For adventurous, outdoorsy couples, no wedding venue can compare to the Grand Canyon‘s breathtaking backdrop. Small weddings can be held at several scenic overlooks throughout the park, although a permit from the National Park Service is required. Along the South Rim of the canyon, couples can tie the knot at Moran Point, which features a dramatic view and tends to be less busy than other parts of the park. Meanwhile, Lipan Point provides views of the Colorado River. Along the North Rim, couples can hold their wedding ceremonies at the Cape Royal Amphitheater or Point Imperial, the highest overlook on the north side of the Grand Canyon. However, couples will need to choose their guests wisely – Point Imperial can only accommodate up to 10 wedding guests.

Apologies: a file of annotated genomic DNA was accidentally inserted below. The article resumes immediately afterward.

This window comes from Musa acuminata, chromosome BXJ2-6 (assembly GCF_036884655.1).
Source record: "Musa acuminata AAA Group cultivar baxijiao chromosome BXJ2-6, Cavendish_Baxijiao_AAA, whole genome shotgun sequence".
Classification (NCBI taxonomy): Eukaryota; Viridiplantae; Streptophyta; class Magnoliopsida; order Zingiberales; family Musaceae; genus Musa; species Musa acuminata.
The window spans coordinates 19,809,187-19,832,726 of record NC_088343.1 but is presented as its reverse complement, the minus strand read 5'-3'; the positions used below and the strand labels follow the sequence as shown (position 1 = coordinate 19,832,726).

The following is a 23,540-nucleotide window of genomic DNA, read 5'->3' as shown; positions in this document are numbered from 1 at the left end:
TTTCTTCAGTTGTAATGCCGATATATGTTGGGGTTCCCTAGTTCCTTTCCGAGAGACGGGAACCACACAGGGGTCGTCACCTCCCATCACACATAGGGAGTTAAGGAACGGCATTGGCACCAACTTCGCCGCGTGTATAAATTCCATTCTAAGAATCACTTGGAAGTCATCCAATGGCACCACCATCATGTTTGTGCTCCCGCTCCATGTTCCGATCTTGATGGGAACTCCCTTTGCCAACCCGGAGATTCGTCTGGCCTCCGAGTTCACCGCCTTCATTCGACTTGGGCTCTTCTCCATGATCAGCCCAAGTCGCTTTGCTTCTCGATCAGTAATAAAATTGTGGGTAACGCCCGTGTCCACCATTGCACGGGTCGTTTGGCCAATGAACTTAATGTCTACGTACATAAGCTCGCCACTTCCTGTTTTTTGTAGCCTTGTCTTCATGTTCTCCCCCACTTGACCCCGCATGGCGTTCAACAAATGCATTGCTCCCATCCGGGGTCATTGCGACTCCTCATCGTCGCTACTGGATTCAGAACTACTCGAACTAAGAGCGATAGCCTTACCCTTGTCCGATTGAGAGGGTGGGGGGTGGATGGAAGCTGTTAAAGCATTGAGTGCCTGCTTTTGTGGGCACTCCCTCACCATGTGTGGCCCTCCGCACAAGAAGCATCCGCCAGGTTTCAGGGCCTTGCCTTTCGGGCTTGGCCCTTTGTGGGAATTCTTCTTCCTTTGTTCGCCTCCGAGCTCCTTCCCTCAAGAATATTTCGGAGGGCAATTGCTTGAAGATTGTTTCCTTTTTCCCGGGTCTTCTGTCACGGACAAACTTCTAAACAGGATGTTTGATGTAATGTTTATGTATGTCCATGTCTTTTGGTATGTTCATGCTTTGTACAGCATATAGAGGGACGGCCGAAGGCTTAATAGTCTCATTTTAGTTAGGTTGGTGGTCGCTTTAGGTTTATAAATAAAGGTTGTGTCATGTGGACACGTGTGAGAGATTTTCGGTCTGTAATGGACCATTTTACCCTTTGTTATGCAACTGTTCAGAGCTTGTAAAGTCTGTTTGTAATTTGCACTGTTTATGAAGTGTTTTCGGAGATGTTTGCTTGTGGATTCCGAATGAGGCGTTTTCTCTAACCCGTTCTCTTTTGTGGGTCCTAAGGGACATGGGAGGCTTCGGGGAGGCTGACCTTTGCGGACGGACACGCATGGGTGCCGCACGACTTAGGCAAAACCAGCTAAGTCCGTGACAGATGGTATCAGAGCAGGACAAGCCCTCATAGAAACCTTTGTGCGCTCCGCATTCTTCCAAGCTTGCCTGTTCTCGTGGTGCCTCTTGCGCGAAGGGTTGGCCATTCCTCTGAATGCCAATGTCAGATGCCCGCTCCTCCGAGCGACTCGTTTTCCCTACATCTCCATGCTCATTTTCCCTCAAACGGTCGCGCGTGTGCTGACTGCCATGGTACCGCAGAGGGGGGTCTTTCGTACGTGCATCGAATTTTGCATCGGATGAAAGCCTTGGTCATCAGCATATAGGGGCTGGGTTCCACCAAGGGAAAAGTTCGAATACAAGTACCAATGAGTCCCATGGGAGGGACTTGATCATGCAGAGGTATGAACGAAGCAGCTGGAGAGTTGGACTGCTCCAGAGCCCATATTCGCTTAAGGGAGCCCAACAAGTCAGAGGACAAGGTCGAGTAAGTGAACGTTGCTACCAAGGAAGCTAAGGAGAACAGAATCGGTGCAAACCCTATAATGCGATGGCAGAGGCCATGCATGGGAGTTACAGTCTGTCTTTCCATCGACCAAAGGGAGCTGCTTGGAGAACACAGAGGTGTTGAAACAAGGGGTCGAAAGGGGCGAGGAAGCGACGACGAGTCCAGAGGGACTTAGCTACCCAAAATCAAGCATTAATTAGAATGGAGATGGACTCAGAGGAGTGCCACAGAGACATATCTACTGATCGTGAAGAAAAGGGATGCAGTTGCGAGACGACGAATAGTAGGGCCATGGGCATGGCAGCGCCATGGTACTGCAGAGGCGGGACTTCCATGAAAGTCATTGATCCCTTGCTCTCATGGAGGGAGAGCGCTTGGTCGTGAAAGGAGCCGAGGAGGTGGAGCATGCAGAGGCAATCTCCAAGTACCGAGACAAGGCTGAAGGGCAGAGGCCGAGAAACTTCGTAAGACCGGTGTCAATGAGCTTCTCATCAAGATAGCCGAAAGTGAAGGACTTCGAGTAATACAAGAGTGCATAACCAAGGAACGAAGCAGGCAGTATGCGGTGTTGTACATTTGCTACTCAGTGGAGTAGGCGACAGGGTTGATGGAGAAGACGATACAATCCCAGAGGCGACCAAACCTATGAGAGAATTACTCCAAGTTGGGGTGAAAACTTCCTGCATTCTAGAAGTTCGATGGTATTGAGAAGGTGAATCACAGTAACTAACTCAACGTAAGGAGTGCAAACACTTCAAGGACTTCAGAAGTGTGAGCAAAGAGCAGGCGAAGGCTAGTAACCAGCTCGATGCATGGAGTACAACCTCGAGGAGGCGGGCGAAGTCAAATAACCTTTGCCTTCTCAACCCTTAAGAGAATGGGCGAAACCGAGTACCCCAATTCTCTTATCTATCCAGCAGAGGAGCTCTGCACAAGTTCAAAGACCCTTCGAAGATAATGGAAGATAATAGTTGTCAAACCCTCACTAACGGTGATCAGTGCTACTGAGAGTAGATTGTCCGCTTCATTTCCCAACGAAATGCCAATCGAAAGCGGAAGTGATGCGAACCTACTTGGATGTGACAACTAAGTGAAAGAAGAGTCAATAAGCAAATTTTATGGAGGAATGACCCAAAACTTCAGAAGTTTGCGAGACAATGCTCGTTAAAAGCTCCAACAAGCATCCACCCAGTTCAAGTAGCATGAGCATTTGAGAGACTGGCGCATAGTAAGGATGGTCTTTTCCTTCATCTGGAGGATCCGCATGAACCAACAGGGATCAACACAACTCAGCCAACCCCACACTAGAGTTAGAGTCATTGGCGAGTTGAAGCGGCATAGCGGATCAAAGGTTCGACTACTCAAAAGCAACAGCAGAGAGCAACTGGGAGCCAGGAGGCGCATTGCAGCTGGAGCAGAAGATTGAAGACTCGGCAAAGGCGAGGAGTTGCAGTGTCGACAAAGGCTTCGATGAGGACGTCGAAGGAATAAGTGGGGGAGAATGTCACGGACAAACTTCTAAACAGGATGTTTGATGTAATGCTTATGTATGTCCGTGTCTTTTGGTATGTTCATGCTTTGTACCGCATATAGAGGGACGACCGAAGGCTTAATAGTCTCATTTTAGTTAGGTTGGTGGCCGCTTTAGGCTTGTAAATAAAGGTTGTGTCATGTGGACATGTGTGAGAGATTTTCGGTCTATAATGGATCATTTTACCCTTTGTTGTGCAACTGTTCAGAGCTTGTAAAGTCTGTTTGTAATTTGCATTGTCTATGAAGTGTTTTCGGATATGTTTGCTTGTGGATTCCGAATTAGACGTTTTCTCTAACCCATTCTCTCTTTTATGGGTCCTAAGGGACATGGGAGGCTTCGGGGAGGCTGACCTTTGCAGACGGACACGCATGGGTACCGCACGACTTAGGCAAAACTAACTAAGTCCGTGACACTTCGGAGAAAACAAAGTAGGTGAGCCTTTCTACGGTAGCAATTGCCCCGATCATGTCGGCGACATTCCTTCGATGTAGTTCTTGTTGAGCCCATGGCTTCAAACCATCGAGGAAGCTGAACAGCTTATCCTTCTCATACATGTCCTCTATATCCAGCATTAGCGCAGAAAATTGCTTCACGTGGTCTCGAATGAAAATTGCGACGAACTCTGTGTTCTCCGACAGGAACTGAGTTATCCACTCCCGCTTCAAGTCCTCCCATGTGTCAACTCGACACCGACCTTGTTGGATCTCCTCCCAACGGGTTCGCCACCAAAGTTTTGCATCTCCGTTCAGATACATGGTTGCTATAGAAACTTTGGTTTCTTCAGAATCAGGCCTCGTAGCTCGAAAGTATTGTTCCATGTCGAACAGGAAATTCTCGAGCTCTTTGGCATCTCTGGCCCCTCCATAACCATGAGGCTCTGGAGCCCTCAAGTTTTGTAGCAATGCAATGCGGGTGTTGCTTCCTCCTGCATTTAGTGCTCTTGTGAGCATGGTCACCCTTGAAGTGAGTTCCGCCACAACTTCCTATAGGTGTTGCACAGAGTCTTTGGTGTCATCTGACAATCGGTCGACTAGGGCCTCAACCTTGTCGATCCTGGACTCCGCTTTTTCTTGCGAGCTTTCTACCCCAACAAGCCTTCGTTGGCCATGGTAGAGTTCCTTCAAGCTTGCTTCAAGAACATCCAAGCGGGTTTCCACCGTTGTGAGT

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A native plant lover’s don’t-miss conference

Carol OMeara CSU Cooperative Extension

If you go

What: “Landscaping with Colorado Native Plants,” presented by Wild Ones — Front Range Chapter, Butterfly Pavilion, Colorado Native Plant Society, Colorado State University Extension, Denver Botanic Gardens, and the High Plains Environmental Center

When: 8 a.m.-5 p.m. March 12

Where: The Ranch Events Center / Larimer County Fairgrounds, Thomas M. McKee 4-H, Youth Community Building, 5280 Arena Circle, Loveland

Cost: $90; $45 for student with valid student ID. Contact the organizers for information on trading volunteer help in setting up for a reduced ticket price

Info:Get more details or register at